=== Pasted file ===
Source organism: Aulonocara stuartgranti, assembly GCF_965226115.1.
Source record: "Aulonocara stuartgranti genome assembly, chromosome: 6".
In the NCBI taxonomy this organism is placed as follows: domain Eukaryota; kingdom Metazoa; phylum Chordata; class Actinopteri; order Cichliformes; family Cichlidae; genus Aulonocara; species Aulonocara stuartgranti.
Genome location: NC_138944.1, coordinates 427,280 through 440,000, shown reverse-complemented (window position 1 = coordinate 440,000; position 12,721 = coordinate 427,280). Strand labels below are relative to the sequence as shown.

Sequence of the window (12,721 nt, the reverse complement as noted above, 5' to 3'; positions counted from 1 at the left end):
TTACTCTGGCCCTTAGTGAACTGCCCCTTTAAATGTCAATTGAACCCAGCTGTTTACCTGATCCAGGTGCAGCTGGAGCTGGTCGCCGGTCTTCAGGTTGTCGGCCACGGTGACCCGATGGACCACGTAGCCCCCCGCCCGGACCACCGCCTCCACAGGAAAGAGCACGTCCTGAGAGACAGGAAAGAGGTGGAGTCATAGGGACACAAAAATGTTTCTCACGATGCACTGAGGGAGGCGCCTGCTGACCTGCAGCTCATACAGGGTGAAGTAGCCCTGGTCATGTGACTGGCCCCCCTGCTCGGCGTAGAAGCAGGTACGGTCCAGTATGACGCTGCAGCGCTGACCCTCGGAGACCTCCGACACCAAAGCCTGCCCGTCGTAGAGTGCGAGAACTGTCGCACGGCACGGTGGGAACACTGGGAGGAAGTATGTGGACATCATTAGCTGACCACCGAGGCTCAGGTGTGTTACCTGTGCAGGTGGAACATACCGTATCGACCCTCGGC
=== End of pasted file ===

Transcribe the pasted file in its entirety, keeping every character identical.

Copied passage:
Source organism: Aulonocara stuartgranti, assembly GCF_965226115.1.
Source record: "Aulonocara stuartgranti genome assembly, chromosome: 6".
In the NCBI taxonomy this organism is placed as follows: domain Eukaryota; kingdom Metazoa; phylum Chordata; class Actinopteri; order Cichliformes; family Cichlidae; genus Aulonocara; species Aulonocara stuartgranti.
Genome location: NC_138944.1, coordinates 427,280 through 440,000, shown reverse-complemented (window position 1 = coordinate 440,000; position 12,721 = coordinate 427,280). Strand labels below are relative to the sequence as shown.

Sequence of the window (12,721 nt, the reverse complement as noted above, 5' to 3'; positions counted from 1 at the left end):
TTACTCTGGCCCTTAGTGAACTGCCCCTTTAAATGTCAATTGAACCCAGCTGTTTACCTGATCCAGGTGCAGCTGGAGCTGGTCGCCGGTCTTCAGGTTGTCGGCCACGGTGACCCGATGGACCACGTAGCCCCCCGCCCGGACCACCGCCTCCACAGGAAAGAGCACGTCCTGAGAGACAGGAAAGAGGTGGAGTCATAGGGACACAAAAATGTTTCTCACGATGCACTGAGGGAGGCGCCTGCTGACCTGCAGCTCATACAGGGTGAAGTAGCCCTGGTCATGTGACTGGCCCCCCTGCTCGGCGTAGAAGCAGGTACGGTCCAGTATGACGCTGCAGCGCTGACCCTCGGAGACCTCCGACACCAAAGCCTGCCCGTCGTAGAGTGCGAGAACTGTCGCACGGCACGGTGGGAACACTGGGAGGAAGTATGTGGACATCATTAGCTGACCACCGAGGCTCAGGTGTGTTACCTGTGCAGGTGGAACATACCGTATCGACCCTCGGC